Long distance running can often be grueling and severely uncomfortable. How is it that some people love it while others despise the very thought of it? Experienced long-distance runners use the following mental tips and practices to make running fun.
First, you need to let your imagination wonder. I know, running requires concentration, but it can be eased through the right thought process. Never think about what your body is doing, or the fact that your head keeps bobbing up and down. Focusing on your aches and pains only makes them worse. Do you remember those days in school when class seem to drag on for an eternity? The reason it took so long was probably because you were watching the clock. If you can could have got your mind off of how much you were dying to get out of there, time would have passed more quickly. Time flies when you are distracted.
Second, concentrate on overcoming one runner at a time. In a sense, this statement contradicts my first. While it is good to keep your mind distracted, you need to keep a small, narrow section of your brain focused on the race. This is why mental work for long-distance running is so hard, you need to be distracted and concentrated simultaneously. Look to the runner ahead of you, and start lengthening your strides to the point that you are gradually shortening the distance between the two of you. Pass him, and look to the next runner.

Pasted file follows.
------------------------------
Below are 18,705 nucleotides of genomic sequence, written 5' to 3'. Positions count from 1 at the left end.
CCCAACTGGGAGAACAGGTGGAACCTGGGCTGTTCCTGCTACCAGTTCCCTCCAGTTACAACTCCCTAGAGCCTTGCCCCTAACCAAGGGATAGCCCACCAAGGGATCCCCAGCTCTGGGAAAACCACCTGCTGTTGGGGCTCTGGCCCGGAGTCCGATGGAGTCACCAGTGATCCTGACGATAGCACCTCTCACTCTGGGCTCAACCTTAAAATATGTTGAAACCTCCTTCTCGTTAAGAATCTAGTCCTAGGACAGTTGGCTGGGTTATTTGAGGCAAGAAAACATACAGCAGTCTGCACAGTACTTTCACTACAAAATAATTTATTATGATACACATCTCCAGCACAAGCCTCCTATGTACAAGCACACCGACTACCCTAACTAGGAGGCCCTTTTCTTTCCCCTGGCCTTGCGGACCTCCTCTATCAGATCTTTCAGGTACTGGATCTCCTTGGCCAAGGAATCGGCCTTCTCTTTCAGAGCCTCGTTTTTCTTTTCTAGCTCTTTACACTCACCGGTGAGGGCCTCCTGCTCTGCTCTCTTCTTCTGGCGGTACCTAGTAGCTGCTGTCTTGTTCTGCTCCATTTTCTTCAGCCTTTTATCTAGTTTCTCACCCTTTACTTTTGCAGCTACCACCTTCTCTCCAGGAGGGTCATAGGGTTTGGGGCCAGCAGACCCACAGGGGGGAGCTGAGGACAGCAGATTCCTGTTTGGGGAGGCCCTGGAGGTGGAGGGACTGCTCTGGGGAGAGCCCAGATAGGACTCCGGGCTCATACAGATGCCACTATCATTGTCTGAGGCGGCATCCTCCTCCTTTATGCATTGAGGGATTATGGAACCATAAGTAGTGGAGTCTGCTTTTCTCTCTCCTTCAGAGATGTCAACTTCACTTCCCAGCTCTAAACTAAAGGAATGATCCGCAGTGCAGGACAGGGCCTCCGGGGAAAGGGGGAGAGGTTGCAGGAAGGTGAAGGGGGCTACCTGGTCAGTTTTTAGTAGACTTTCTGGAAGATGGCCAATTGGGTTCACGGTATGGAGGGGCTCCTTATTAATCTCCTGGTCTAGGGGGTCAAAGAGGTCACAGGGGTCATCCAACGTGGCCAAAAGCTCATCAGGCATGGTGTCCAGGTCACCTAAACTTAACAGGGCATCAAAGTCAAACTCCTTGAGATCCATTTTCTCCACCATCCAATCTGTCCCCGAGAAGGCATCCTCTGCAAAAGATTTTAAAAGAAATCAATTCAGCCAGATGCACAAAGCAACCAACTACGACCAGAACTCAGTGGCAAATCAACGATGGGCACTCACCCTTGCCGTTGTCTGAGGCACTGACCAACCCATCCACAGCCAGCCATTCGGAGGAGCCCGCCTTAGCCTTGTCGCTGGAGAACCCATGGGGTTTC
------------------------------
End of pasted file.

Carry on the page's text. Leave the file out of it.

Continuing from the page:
Third, avoid all unnecessary movements. These include wiping away sweat, fixing your running uniform, slapping a bug on your arm, clearing your eyes, etc. If it doesn't make you run faster, and you don't have to do it, then by all means do not do it!
Fourth, be mindful of your stride length. As the race goes on, your strides will start to get gradually slower. Return yourself to a normal pace whenever you notice this. However, do not overwork yourself or you will hit a hard wall before the race ends.
Fifth, enjoy the scenery! This goes back to my first tip, you need to take your mind off of how much you want to stop. So look around, count the flowers, and smile at the birds. Some coaches recommend talking to yourself, but I do not because it disrupts your breathing patterns.
Sixth, getting mad or angry can actually motivate you to run harder. Imagine someone running in front of you, some one you don't particularly like. Now imagine they turn around and start laughing at you because you are slow and will never finish the race. While this may seem a bit bizarre, anger can be a great incentive if you know how to use it.About the Author:
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